It’s kind of a strange thing to write about ‘The Interview’ now, right? Its place in culture will always be defined by the Sony hacks that preceded the movie’s release. Is any other film defined so sharply by events that were out of that movie’s control? I suppose there’s a comparison to be made to ‘The Dark Knight Rises’ (not a comparison between lives being lost and the computer hacking of a big company, but of a film being associated with an actual world event), because it’s hard not to think about Aurora, Colorado any time I watch that movie.

Sure, movies spark controversy all the time, but that controversy is still inherent to that particular movie’s plot or casting (‘Exodus: Gods and Kings’ is a good example of that), but this reaches further. I can backtrack a little bit and make the case that the plot of ‘The Interview’—an assassination attempt again North Korea’s dictator, Kim Jong-un—did directly lead to all of this, but who really knows? It’s being thrown around as an excuse, but it’s still not 100 percent clear why this happened.

The truth is, ‘The Interview’ is pretty dumb. It’s kind of amazing that this nonsense has sparked an international crises of sorts. The movie really doesn’t have much interesting to say—to be fair, it’s a comedy, why should it?—so I have to imagine all the bewildered higher-ups at Sony thinking, Was all of this worth it for THIS movie? (I suspect their answer is “no.”)

The plot focuses on an inept talk show host, Dave Skylark (James Franco, who is the most “James Franco” he’s ever been; even more than when he played James Franco in ‘This is the End’), and his producer, Aaron Rapoport (Seth Rogen), who are seeking respectability. After discovering that Kim Jong-un is a fan of Skylark and his show, they ask for an interview, which is granted—it’s the ticket to ratings and respectability.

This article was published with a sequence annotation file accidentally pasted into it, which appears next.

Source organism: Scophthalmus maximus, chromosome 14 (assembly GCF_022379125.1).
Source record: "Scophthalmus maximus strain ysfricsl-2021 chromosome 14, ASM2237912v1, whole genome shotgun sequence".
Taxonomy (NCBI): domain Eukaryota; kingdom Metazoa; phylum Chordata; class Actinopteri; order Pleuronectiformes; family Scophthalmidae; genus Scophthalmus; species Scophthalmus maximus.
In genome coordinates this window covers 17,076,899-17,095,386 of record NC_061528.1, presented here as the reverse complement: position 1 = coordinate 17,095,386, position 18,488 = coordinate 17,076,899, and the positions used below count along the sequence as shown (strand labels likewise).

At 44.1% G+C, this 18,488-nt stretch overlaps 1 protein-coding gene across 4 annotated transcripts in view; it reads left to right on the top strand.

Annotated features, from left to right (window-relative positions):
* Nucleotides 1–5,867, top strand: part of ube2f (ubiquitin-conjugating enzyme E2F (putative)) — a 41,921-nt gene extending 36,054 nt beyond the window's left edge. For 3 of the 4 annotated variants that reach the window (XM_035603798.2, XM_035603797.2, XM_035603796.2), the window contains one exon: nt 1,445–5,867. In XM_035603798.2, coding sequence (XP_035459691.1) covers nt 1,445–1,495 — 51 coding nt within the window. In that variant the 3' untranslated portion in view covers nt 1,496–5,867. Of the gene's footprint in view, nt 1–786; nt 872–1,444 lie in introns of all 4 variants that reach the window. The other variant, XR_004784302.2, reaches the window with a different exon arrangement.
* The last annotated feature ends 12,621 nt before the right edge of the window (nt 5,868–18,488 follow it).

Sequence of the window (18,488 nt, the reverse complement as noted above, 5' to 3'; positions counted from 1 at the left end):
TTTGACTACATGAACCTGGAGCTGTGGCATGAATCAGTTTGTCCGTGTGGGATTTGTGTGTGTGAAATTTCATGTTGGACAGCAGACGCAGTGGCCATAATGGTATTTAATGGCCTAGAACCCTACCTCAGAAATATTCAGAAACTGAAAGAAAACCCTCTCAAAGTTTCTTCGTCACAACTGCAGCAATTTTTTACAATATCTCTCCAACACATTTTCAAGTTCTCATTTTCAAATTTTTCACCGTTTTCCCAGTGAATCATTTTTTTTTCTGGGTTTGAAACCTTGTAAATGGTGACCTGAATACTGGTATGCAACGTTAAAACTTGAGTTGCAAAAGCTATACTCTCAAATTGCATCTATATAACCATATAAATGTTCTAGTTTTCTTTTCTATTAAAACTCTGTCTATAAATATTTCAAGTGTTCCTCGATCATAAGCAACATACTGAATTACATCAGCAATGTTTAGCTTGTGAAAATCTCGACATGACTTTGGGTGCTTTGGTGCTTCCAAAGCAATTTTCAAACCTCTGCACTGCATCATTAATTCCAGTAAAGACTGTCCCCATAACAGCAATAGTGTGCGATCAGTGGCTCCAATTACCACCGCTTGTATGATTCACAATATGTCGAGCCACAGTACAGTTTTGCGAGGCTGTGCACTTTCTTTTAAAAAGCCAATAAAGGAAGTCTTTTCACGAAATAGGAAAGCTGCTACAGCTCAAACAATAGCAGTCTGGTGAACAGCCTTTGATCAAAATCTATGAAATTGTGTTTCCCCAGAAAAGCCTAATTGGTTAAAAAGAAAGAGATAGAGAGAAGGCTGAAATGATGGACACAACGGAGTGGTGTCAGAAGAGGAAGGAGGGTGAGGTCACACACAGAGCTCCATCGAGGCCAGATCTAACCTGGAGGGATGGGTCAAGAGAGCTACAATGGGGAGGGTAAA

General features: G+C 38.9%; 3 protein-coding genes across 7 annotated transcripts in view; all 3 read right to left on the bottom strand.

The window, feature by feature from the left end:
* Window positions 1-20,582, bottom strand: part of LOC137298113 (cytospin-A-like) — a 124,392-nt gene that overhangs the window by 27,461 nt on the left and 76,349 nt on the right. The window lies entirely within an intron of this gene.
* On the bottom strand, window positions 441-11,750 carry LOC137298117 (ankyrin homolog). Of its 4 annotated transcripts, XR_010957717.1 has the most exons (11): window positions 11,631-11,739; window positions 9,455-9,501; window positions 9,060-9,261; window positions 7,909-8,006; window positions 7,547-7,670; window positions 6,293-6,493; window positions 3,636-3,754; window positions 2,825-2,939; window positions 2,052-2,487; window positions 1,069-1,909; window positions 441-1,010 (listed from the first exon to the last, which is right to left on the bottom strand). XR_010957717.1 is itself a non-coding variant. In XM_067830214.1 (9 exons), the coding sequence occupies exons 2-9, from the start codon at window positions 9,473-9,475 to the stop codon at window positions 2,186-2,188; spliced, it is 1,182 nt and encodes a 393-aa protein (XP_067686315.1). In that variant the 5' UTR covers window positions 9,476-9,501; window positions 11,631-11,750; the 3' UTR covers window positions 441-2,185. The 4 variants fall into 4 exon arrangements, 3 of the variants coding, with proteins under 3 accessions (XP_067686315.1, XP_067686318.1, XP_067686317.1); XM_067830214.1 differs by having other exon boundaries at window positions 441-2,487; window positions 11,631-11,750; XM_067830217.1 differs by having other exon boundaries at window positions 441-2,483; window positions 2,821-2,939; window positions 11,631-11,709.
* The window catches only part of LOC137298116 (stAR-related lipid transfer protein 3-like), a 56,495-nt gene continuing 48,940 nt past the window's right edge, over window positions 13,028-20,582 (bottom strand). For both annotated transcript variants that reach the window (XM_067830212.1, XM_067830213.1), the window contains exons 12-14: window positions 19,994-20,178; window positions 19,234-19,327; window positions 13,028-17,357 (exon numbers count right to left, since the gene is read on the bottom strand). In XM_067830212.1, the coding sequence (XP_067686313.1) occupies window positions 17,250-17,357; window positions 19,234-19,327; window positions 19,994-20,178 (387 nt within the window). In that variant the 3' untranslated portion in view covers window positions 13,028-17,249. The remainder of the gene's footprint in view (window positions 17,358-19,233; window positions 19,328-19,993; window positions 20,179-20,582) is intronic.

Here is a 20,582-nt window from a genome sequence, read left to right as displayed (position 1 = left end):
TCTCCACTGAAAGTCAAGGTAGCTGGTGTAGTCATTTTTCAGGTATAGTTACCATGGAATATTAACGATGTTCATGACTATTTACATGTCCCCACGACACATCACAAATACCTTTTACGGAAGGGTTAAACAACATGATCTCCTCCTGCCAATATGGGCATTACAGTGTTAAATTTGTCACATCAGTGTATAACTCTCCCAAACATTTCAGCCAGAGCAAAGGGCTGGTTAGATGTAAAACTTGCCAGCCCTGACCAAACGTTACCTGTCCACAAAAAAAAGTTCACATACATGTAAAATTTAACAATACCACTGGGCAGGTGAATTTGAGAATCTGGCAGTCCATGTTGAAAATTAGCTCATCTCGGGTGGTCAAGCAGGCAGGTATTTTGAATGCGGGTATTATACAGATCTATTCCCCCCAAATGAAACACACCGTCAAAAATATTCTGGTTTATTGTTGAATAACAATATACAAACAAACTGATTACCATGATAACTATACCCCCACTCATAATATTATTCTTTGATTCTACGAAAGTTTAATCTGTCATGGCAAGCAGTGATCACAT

The CIA has other plans. An agent (Lizzy Caplan) convinces the duo to secretly poison Kim Jong-un while they are both in North Korea. Dave and Aaron agree; hijinks ensue.

‘The Interview’ has legitimate laugh out loud moments (an early scene with Eminem is one of the funniest scenes of the year), but the momentum is hard to maintain. This is basically a remake of the Chevy Chase, Dan Aykroyd movie, ‘Spies Like Us’: Two bumbling morons are sent off to do espionage. And the thing is, when it is like ‘Spies Like Us,’ ‘The Interview’ actually works. (I can’t believe I just wrote that sentence.) Dave and Aaron make a funny team! Especially because they don’t know what they are doing! The problem is, Kim Jong-un (Randall Park) wins over Dave Skylark and the two become friends. (I can’t believe I just wrote that sentence either.) This friendship between Skylark and Kim Jong-un lasts a significant portion of ‘The Interview’ and is basically just a bunch of scenes of the two playing basketball in slow motion, blowing stuff up with a tank, and talking about how they both hate their dad, all set to cool music.

The problem for ‘The Interview’ is that the real-life events surrounding ‘The Interview’ are much more interesting than ‘The Interview’ itself. (Though, ‘The Interview’ is insanely violent for a comedy, which would probably be getting a lot more attention if it wasn’t for everything else going on.)

After watching, a viewer's immediate reaction will probably be, “What’s all the fuss about?” (I saw ‘The Interview’ back in October, before the leaks were a story, and have found myself bewildered by all of this.) If the real Kim Jong-un watched ‘The Interview’ (and, with the leaks, he probably has by now) his first reaction will probably be, “Perhaps we overreacted” ... and his second reaction would probably be executing someone because I’m under the impression he does that a lot anyway.

Mike Ryan has written for The Huffington Post, Wired, Vanity Fair and GQ. He is the senior editor of ScreenCrush. You can contact him directly on Twitter.

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